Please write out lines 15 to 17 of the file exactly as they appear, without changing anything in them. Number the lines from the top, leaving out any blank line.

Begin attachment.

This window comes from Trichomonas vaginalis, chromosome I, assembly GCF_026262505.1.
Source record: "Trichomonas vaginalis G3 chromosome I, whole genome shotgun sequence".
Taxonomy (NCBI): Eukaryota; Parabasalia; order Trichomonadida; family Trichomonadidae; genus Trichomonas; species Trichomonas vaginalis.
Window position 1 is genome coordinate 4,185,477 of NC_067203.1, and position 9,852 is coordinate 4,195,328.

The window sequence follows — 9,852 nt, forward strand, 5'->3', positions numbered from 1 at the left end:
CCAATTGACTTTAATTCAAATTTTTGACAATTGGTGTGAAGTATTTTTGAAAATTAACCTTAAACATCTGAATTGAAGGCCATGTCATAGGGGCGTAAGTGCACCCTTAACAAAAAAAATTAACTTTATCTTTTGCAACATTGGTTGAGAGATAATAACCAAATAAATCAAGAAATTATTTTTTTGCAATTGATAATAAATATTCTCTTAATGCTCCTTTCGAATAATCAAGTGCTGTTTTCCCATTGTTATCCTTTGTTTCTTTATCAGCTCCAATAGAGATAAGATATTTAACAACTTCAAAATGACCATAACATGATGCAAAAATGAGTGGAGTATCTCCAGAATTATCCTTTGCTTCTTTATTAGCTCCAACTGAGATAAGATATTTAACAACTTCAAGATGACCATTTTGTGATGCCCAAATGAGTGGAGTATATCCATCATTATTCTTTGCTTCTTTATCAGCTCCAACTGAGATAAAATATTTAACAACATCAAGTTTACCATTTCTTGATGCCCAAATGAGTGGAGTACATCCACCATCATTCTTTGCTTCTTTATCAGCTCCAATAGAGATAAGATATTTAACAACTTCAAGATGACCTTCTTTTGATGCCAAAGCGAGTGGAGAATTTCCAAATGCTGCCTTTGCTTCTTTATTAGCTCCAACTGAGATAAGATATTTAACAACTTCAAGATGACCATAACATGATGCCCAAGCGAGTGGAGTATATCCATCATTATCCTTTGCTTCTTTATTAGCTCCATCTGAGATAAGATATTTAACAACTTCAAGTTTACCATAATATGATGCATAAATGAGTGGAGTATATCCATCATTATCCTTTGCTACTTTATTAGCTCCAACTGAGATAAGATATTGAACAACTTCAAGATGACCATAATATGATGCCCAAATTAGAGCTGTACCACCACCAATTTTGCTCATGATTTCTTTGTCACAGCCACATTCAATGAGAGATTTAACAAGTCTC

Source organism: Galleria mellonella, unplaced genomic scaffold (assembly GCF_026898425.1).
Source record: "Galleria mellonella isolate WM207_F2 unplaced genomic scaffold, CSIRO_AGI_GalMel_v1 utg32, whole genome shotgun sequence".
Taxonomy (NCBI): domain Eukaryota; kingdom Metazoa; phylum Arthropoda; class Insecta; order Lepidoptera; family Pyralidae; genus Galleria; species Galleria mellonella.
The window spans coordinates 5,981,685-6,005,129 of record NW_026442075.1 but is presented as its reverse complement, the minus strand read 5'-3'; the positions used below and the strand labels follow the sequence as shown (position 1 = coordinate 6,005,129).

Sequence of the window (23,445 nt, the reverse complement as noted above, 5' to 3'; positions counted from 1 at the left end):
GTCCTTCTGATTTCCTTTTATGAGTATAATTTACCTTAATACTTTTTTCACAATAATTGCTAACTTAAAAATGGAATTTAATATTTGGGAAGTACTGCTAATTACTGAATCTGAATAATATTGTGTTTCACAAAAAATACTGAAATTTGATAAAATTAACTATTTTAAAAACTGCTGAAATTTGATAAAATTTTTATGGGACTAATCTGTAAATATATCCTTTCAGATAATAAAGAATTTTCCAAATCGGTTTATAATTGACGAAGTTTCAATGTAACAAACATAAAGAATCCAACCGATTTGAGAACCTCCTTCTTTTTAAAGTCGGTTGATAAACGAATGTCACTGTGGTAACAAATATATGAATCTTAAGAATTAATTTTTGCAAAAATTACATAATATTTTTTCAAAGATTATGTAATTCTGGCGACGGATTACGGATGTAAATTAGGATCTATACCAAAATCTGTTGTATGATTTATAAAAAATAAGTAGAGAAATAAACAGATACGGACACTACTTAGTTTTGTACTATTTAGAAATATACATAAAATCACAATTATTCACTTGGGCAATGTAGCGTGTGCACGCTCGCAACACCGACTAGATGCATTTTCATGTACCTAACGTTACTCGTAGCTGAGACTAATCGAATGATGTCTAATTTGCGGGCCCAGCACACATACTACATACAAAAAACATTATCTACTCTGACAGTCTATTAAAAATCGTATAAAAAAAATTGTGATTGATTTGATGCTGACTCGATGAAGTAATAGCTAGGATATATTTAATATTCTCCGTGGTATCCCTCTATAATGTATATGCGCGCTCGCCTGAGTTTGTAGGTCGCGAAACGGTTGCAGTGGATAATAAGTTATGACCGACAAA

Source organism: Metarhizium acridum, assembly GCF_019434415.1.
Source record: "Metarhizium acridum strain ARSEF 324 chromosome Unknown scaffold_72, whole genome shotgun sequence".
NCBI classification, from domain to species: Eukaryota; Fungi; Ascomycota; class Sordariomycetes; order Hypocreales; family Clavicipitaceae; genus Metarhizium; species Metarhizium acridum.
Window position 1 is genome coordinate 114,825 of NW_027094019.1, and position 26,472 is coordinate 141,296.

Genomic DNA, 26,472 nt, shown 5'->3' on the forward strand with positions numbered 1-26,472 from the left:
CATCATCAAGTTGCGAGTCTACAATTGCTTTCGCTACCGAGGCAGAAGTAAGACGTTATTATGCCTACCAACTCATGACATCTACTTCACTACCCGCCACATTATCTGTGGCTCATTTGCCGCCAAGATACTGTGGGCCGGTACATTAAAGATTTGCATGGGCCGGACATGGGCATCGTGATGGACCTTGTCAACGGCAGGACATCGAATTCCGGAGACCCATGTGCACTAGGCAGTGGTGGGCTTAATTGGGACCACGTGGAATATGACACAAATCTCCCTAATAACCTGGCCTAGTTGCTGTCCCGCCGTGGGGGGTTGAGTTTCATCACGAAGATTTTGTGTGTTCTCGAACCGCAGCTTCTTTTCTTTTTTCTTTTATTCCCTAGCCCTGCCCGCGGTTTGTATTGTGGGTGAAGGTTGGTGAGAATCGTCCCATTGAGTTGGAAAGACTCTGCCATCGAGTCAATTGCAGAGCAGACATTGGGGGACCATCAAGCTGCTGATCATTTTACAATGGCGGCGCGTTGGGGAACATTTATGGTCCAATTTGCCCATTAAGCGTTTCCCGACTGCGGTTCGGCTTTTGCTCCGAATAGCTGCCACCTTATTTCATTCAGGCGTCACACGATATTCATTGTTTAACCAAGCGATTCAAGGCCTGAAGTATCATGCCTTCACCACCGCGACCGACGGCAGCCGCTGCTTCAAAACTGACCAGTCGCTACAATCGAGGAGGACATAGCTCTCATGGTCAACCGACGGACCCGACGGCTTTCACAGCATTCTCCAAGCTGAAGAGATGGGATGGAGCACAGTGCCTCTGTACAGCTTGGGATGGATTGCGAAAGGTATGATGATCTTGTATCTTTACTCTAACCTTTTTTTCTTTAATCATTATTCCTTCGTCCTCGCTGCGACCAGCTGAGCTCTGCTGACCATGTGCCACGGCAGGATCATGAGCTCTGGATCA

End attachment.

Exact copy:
NCBI classification, from domain to species: Eukaryota; Fungi; Ascomycota; class Sordariomycetes; order Hypocreales; family Clavicipitaceae; genus Metarhizium; species Metarhizium acridum.
Window position 1 is genome coordinate 114,825 of NW_027094019.1, and position 26,472 is coordinate 141,296.

Genomic DNA, 26,472 nt, shown 5'->3' on the forward strand with positions numbered 1-26,472 from the left: